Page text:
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Brand Building in the time of a Pandemic

Brand Building in the time of a Pandemic

Pornhub made its premium content free worldwide.

Fevicol played with their logo to drive home the need for social distancing.

LinkedIn made 16 of its learning courses free.

Recently Pornhub made its premium content free worldwide. Corey Price, Pornhub’s vice president, in a statement, said, “With nearly one billion people in lockdown across the world because of the coronavirus pandemic, it’s important that we lend a hand and provide them with an enjoyable way to pass the time. We hope by expanding our offer of free Pornhub Premium worldwide, people have an extra incentive to stay home and flatten the curve.”

What’s the incentive for the brand to do this? Of course, the gesture will reach the heart – among other things – of their target audience. But how else does the brand benefit?

For one, it makes porn respectable and Pornhub more than a profiteer who gains by pandering to the baser instincts of public. It helps Pornhub as it’d be perceived as a fun brand that’s socially responsible.

There are other brands too who have won us over with their altruism. Taj Hotels, for instance, won praise for sending free food for doctors in government hospitals.

Brands like ITC, Adani, Tata Sons, Kotak Mahindra, JSW Group, Vedanta, and Reliance have contributed to the prime minister’s fund to fight the pandemic.

But it is one thing to make a contribution, and quite another to be inventive and creative at a time like this, and stay relevant.

This is exactly what many brands did.

Indigo, British Airways and Ixigo came up with flexible ticket modification offers.

Oyo Rooms offered rooms at 50% discount for those who wanted to work from their hotels.

Star Health and Edelweiss reassured customers that their policy covered Covid 19.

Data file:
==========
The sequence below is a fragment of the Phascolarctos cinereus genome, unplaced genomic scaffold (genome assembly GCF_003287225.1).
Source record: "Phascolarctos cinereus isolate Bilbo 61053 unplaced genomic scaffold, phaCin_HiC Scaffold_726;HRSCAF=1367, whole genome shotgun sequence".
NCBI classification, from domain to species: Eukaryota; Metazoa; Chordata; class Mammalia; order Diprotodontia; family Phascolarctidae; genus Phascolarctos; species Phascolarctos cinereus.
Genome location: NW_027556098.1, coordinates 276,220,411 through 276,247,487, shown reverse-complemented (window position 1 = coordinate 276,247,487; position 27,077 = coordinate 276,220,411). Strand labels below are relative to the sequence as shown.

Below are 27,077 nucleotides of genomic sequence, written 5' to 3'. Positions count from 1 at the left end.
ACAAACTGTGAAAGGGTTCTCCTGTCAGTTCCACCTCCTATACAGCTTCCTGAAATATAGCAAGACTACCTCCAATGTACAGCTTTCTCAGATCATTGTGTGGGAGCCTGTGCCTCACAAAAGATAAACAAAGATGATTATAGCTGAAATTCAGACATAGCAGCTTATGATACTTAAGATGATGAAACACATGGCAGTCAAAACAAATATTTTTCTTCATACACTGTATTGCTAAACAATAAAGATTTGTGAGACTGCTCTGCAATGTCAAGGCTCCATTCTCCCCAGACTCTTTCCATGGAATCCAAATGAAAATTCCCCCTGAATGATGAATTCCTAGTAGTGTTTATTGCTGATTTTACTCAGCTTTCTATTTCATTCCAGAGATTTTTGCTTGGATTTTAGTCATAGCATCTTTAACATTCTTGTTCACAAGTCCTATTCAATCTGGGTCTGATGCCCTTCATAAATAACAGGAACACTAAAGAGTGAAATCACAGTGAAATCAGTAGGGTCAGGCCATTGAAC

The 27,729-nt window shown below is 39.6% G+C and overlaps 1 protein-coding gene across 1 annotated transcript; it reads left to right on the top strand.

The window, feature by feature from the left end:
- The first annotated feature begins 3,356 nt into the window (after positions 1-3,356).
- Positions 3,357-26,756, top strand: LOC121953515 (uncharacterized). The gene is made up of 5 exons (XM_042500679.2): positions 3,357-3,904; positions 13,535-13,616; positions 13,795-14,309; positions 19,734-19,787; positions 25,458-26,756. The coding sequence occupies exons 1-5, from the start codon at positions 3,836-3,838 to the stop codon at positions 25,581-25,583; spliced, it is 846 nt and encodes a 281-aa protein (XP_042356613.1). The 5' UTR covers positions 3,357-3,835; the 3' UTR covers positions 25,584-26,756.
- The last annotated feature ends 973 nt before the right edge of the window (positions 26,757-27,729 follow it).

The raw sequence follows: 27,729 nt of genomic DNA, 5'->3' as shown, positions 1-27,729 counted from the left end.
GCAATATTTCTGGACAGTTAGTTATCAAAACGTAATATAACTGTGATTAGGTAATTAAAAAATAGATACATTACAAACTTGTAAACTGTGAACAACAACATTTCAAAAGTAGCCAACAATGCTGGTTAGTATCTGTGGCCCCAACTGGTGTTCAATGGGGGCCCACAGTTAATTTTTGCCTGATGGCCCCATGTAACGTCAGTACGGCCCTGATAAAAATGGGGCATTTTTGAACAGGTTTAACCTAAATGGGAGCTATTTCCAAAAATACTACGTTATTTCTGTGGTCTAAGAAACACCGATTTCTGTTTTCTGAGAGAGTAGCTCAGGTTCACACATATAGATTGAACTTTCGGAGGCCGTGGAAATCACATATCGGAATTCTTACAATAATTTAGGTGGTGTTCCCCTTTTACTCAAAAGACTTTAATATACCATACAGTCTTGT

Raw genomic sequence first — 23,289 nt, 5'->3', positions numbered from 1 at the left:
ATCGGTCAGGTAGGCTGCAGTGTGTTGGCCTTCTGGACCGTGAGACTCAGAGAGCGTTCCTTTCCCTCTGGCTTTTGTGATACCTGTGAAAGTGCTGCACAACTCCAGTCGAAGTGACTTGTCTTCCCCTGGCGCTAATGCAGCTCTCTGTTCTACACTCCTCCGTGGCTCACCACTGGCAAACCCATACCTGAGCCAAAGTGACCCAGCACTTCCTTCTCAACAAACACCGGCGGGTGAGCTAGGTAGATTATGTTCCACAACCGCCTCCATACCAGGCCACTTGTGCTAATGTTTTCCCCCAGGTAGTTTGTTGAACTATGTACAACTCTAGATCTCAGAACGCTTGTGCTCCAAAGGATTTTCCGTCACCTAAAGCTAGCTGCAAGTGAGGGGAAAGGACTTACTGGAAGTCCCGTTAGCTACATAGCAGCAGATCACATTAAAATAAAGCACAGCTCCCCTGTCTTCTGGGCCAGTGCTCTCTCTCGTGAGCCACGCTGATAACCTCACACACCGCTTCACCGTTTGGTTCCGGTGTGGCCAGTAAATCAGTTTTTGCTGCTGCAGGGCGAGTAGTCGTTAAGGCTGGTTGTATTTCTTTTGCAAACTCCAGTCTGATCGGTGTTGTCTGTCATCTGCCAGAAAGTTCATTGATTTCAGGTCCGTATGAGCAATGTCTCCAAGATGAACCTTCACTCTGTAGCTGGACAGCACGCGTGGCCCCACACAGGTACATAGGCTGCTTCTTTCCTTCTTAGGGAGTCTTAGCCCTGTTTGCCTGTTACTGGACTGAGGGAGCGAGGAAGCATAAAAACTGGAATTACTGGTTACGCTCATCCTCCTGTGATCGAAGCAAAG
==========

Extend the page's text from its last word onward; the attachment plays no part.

Ford offered credit support to customers affected by Covid 19.

Food tech brands assured customers that their deliveries are sanitised and untouched by human hands.

Dettol launched the hand wash challenge, and Life Buoy released ads promoting hand hygiene (insisting that any soap will do).

Fevicol played with their logo to drive home the need for social distancing.

LinkedIn made 16 of its learning courses free.

Netflix did a series of billboards revealing the plot twists in their programmes, with the message: You should have stayed home.

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And then are brands that cynically tried to exploit the situation. A furniture manufacturer released an ad offering ‘Anti Corona Virus Mattress’. And ‘virus-resistant’ food appeared on some shop shelves.

All this prompted the Hindu newspaper to run an ad with headline ‘If you really feel the urge to milk something, kindly go find a cow’. Part of the body copy read: ‘Going by this stance, we urge marketers, companies and the general public to not use advertising space and social media in any way to take advantage of the scenario for personal/material gain.’ The grapevine has it that the newspaper turned down the ‘Anti Corona Virus Mattress’ ad.

Maybe at least some of the brands – automobiles, airlines, luxury goods, etc – may feel that they needn’t advertise during this time as they are not selling.

Nothing could be farther from the truth.

This perhaps is the time to remind customers of the role the brand plays in their live. Which is exactly what Emirates did with a new ad called “Do you remember?” This, at a time when their entire fleet is grounded. The ad talks about the better days that are on the horizon.
As an adage goes, “When the times are good you need to advertise; when the times are tough you have to advertise.” Any brand that thinks that this is the time to take a well-earned rest is missing the bus.

Will advertising in the post-Corona world be different from what it was? Possibly, yes. If Covid-19 has changed people everywhere, it’s natural that it’d change advertising, too. The changed priorities and sensibilities of the public will reflect in advertising messages. Only time will tell how different the advertising landscape of tomorrow looks.

One thing is certain, though. Brands that stay active at this time and connect with the customer may not benefit from the activity immediately, but they will be rewarded in spades one day.

Author – Sabu Paul, ECD, August Communications

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